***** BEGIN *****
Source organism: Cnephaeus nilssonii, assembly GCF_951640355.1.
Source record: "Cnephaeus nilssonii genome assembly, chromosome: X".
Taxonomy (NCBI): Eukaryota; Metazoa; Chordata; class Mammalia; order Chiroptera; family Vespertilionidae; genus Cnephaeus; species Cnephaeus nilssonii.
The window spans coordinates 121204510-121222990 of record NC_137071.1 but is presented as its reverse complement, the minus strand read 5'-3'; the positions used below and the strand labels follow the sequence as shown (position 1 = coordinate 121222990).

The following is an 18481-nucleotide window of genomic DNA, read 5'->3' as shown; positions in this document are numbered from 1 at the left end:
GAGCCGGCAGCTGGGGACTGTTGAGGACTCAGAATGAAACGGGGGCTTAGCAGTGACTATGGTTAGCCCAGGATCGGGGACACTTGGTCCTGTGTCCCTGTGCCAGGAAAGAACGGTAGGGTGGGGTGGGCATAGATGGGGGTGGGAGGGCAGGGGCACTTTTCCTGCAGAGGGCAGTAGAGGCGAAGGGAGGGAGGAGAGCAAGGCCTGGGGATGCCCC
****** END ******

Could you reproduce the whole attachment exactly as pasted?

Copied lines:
Source organism: Cnephaeus nilssonii, assembly GCF_951640355.1.
Source record: "Cnephaeus nilssonii genome assembly, chromosome: X".
Taxonomy (NCBI): Eukaryota; Metazoa; Chordata; class Mammalia; order Chiroptera; family Vespertilionidae; genus Cnephaeus; species Cnephaeus nilssonii.
The window spans coordinates 121204510-121222990 of record NC_137071.1 but is presented as its reverse complement, the minus strand read 5'-3'; the positions used below and the strand labels follow the sequence as shown (position 1 = coordinate 121222990).

The following is an 18481-nucleotide window of genomic DNA, read 5'->3' as shown; positions in this document are numbered from 1 at the left end:
GAGCCGGCAGCTGGGGACTGTTGAGGACTCAGAATGAAACGGGGGCTTAGCAGTGACTATGGTTAGCCCAGGATCGGGGACACTTGGTCCTGTGTCCCTGTGCCAGGAAAGAACGGTAGGGTGGGGTGGGCATAGATGGGGGTGGGAGGGCAGGGGCACTTTTCCTGCAGAGGGCAGTAGAGGCGAAGGGAGGGAGGAGAGCAAGGCCTGGGGATGCCCC